Merkel's party expected to be victorious in vote
By Deborah Cole, AFPBERLIN--German voters look set to reward Angela Merkel Sunday with a third term, for seeing them through the eurozone crisis stronger than before, making her the only major European leader to survive the turmoil.
September 20, 2013, 12:21 am TWN
As the debt drama laid waste to counterparts in France, Spain, Greece and Italy, Merkel has amassed more popularity than any German post-war chancellor, nicknamed “Mutti” (Mummy) for her reassuring, take-charge demeanor.
Pollsters say all roads appear to lead to Merkel, often called the world's most powerful woman, winning re-election.
The vote, in which nearly 62 million Germans are called to the ballot box, will instead turn on whether her current center-right coalition with the pro-business Free Democrats (FDP) can hold onto power.
Poll numbers suggest it will be a close call.
If they fail to muster a ruling majority, Merkel would be forced into the arms of her traditional rivals, the Social Democrats, in a “grand coalition” — the same loveless union of her first four-year term.
“We have no votes to give away,” she told several campaign rallies this week after the FDP pleaded for centrist voters to give them a helping hand following a disastrous defeat in a Bavarian state election.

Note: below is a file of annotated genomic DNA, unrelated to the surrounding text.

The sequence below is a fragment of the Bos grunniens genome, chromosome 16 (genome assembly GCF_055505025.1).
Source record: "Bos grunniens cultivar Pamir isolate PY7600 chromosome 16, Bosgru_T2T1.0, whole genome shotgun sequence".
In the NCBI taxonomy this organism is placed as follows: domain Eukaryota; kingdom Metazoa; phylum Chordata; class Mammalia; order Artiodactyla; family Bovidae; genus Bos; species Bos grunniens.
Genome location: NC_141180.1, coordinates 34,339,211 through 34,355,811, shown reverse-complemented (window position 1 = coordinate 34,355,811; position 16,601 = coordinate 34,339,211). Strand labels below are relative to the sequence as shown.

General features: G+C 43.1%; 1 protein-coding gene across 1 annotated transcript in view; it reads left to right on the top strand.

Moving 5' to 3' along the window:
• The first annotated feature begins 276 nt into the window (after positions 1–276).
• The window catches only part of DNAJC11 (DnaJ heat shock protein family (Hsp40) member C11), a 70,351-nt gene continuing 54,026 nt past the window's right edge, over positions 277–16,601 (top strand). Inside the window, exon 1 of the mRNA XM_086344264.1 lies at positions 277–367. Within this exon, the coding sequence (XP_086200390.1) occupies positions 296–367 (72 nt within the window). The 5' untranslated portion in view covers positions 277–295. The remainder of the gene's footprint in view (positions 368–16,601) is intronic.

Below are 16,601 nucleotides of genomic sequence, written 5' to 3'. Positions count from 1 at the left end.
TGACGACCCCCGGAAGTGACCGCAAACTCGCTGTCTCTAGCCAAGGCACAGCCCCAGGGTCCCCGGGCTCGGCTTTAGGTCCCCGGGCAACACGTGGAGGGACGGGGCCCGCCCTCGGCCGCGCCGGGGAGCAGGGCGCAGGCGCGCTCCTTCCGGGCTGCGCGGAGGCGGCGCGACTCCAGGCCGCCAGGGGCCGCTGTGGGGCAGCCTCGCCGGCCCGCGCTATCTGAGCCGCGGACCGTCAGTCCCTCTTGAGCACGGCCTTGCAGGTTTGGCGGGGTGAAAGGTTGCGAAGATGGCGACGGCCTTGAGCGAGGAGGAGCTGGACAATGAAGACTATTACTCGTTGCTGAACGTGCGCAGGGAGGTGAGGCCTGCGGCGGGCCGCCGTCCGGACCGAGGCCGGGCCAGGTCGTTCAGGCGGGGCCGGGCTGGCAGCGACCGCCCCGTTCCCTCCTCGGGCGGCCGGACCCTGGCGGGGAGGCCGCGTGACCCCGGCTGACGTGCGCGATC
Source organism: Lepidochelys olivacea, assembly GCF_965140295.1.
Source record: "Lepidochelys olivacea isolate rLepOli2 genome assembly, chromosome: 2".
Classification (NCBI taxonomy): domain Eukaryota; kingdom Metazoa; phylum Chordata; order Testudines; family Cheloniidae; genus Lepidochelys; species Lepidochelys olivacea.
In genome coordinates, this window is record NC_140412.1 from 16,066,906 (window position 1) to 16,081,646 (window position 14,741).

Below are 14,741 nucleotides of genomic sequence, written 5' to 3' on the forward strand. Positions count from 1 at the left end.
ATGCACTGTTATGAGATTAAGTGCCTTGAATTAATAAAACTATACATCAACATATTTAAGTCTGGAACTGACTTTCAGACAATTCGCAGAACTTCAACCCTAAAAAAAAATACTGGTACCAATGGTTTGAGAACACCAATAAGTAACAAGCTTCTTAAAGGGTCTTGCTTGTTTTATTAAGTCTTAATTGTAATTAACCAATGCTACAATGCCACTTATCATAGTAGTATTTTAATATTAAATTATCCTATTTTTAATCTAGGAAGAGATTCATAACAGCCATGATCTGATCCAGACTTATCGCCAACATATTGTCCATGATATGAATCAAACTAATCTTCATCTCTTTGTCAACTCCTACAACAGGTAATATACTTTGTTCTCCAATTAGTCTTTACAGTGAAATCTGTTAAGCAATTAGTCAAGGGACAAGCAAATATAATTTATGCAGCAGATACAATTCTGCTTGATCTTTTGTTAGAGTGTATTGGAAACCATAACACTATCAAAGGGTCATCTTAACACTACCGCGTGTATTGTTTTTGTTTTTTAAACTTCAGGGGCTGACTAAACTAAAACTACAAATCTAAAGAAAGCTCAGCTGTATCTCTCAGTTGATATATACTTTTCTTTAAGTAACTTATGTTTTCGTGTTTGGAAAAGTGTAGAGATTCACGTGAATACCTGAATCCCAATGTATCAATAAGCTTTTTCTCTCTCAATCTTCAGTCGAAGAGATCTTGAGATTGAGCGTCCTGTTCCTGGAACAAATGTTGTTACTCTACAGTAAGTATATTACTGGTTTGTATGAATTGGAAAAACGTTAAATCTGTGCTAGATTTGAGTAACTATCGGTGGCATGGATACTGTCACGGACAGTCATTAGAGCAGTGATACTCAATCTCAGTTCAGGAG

“We will fight for every vote.”
Each German has two votes to cast, one for their local candidate and one for the party, leaving them the option of splitting their vote.
Merkel is fearful such tactical voting to aid the FDP, which is teetering on the 5-percent threshold for seats in parliament, could leave her conservative Christian Democrats (CDU) weakened as she embarks on another four years at the helm.
But while Germans look forward to another Merkel term, Europeans in the crisis-ravaged south blame her austerity-driven strategy for aggravating joblessness and economic stagnation.
Meanwhile massive bailout packages for stricken countries, financed in large part by Germany, have given rise to an anti-euro party, AfD, which is now flirting with the five-percent mark.
If it manages to enter parliament, analysts say the electoral math would shift to such an extent that the center-right would lose their ruling majority, making a grand coalition nearly inevitable.
Advocates of stronger stimulus measures had placed their hopes in the Social Democrats, however their gaffe-prone candidate Peer Steinbrueck, 66, has stumbled repeatedly and the SPD is now trailing the conservatives by a 13-point margin in opinion polls.